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Northwest OH Legal Blog

Tuesday, November 3, 2015

Third Circuit Court of Appeals Requires Benefit Denial Letters to Include Notice of Plan-Imposed Limitations Period for Civil Actions

The Employee Retirement Income Security Act of 1974 (“ERISA”) requires all ERISA-governed plans to notify claimants of their right to bring a civil action in court for the purpose of recovering benefits or enforcing their rights under the plan’s terms.  In Mirza v. Insurance Administrator of America, Inc., No. 13-3535 (3d Cir. August 26, 2015), the United States Court of Appeals for the Third Circuit became the latest court to require that ERISA-governed benefit denial letters include specific notice of the plan’s limitations period for bringing a civil action in court.  In reaching this conclusion, the Third Circuit joined the First and Sixth Circuits of the United States Court of Appeals.  See Moyer v. Metro. Life Ins. Co., 762 F.3d 503 (6th Cir. 2014); Ortega Candelaria v. Orthobiologics LLC, 661 F.3d 675 (1st Cir. 2011).

Background.  Under the facts in Mirza, Dr. Neville Mirza performed back surgery on a patient who was a participant in an ERISA-governed healthcare plan sponsored by her employer.  Following the surgery, the patient assigned to Dr. Mirza the right to pursue her plan benefits.  Dr. Mirza then submitted a claim to the claims administrator, Insurance Administrator of America (“IAA”).  IAA denied the claim on the ground that the surgery was medically investigational.  Dr. Mirza appealed the decision, but the claims administrator, by letter dated August 12, 2010, upheld IAA’s decision.  The letter notified Dr. Mirza of his right to bring a civil action under ERISA Section 502(a)(1)(B), but did not inform him of the plan’s one-year limitation period for bringing suit.

Sometime thereafter, Dr. Mirza and another healthcare provider to whom the participant had assigned her benefit claim rights retained a law firm to pursue their respective claims.  On April 11, 2011, 8 months after the plan’s final denial letter, the law firm obtained a copy of the plan document.  The plan document required that any lawsuit against the plan or the plan administrator following an adverse benefit determination be filed within one year following receipt of the plan’s final denial letter.  Dr. Mirza brought suit on March 8, 2012—almost 19 months after he received the final denial letter.

Despite the plan’s time restriction on civil court actions against the plan or the plan administrator, Dr. Mirza filed a complaint in federal district court, naming IAA as a defendant.  IAA moved for summary judgment on Dr. Mirza’s claim, asserting that the statute of limitations had run.  The federal district court for the District of New Jersey granted IAA’s motion to dismiss.  The district court reasoned that the plan’s one-year deadline for seeking judicial enforcement was reasonable, that Dr. Mirza’s suit was brought after that period had expired, and that he was not entitled to equitable tolling because he had notice (through his attorney) of the deadline.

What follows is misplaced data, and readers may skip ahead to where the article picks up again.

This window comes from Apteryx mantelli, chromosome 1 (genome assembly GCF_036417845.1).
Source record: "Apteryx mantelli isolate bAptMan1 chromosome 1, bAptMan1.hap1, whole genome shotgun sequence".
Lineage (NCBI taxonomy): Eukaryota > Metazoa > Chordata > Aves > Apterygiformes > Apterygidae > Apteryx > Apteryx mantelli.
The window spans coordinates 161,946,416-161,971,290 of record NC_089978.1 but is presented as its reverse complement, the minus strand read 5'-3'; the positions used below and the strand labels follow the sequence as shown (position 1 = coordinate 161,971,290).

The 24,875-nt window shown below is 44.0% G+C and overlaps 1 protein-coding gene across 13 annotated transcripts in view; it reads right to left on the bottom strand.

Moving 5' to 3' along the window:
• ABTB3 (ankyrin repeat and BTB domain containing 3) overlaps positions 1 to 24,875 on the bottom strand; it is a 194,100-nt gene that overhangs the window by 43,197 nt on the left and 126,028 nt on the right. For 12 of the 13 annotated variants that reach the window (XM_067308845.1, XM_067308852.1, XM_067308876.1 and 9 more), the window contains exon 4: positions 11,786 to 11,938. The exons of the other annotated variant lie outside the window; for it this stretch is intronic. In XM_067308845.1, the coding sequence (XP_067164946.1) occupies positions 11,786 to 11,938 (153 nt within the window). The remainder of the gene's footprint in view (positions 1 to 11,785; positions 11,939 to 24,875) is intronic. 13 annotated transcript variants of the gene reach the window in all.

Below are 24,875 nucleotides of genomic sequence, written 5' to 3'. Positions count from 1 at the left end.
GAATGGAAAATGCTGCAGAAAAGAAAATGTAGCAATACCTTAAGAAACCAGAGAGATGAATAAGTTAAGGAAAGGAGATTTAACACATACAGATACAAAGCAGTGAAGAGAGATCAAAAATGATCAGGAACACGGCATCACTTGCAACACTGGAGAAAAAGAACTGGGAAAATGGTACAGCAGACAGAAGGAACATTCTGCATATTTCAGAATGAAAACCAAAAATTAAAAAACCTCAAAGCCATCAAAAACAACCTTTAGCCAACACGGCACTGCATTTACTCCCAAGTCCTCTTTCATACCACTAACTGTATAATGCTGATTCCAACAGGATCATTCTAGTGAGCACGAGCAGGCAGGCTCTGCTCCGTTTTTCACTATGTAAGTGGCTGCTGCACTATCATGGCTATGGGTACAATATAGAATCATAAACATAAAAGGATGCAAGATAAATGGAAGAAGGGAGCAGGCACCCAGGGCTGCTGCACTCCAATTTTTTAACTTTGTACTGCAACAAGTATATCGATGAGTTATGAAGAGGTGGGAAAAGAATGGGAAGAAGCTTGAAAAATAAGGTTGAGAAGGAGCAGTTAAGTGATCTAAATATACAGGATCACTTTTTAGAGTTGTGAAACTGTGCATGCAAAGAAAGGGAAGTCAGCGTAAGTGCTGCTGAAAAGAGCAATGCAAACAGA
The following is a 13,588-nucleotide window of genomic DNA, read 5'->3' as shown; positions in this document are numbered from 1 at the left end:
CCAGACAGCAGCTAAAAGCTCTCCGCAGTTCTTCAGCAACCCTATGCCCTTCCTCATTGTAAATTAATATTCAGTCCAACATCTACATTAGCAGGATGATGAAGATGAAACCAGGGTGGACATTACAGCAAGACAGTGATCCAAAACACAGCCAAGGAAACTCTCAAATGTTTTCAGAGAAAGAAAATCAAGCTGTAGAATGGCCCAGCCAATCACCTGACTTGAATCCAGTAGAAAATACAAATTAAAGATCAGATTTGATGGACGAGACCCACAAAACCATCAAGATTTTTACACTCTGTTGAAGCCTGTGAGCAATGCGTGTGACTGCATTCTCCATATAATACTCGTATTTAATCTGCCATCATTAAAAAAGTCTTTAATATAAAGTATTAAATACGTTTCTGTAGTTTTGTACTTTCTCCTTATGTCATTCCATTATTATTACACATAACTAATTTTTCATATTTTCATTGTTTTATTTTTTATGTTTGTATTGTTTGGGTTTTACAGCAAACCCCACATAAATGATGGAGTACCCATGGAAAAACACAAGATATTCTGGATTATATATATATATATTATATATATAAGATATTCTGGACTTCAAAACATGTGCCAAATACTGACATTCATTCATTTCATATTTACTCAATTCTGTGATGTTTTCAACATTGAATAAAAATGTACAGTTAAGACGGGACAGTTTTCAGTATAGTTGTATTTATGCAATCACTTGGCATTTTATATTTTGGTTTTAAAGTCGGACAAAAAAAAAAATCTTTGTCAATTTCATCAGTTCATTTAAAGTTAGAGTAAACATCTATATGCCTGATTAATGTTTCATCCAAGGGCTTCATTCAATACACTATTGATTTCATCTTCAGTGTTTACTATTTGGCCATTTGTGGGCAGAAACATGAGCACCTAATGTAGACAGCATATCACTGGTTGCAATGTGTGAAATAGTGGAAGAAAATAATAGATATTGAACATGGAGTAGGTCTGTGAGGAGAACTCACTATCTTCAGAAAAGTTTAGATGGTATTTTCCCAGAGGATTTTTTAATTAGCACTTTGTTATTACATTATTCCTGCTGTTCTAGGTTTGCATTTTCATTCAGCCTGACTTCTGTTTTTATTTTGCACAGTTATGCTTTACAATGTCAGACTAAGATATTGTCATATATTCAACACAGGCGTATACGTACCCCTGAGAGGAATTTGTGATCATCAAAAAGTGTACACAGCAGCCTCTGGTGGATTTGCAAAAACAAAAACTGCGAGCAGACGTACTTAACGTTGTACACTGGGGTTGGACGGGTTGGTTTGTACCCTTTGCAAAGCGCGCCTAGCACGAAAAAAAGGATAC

Ruling on Appeal.  Relying on ERISA’s regulatory requirements for benefit denial letters, the United States Court of Appeals for the Third Circuit reversed.  The court asserted that the equitable tolling issue was irrelevant and focused only on the defendants’ regulatory obligations under ERISA.  United States Department of Labor Regulation Section 2650.503-1(g)(1)(iv), which governs the manner and content of benefit determination notices, requires plan administrators to provide “[a] description of the plan’s review procedures and the time limits applicable to such procedures, including a statement of the claimant’s right to bring a civil action under [ERISA] Section 502(a) following an adverse benefit determination on review.”  The court interpreted the word “including” in the ERISA regulation to mean that plan administrators, in their benefit denial letters, must inform claimants of any plan-imposed deadlines for judicial review. 

The court observed that this interpretation of the ERISA regulation had been recently adopted by the Courts of Appeal for the First and Sixth Circuits.  The court also rejected defendants’ argument that the denial letter to Dr. Mirza substantially complied with the regulations.  The court held that the plan administrator’s failure to include the plan’s judicial review time limits in the adverse determination letter caused the letter to fail to be in substantial compliance with the applicable regulatory requirements.  The court then concluded that the proper remedy for the defendants’ failure to comply with the regulation was to abrogate the plan’s limitations period and apply the most analogous statutory limitations period under New Jersey state law.  In this case, that was New Jersey’s six-year breach-of-contract limitation period.  Because Dr. Mirza’s complaint fell within that period, the court remanded the case to the district court for further proceedings.

Takeaways.  The Third Circuit’s opinion should alert plan administrators that when they issue benefit denial letters, they should now err on the side of caution by explicitly notifying the recipient of any plan-imposed deadlines for judicial review.  As a possible silver lining, the Third Circuit court stopped short of requiring notice of the limitations period for the most analogous state law claim.  It noted that, while the issue was not before the court, such a requirement would require legal research into various state laws for each claim and could potentially cause a plan administrator to be perceived as providing legal advice to claimants.  Nonetheless, the court’s decision in Mirza should, at the very least, prompt plan administrators to review their procedures for notifying claimants of adverse benefit determinations.


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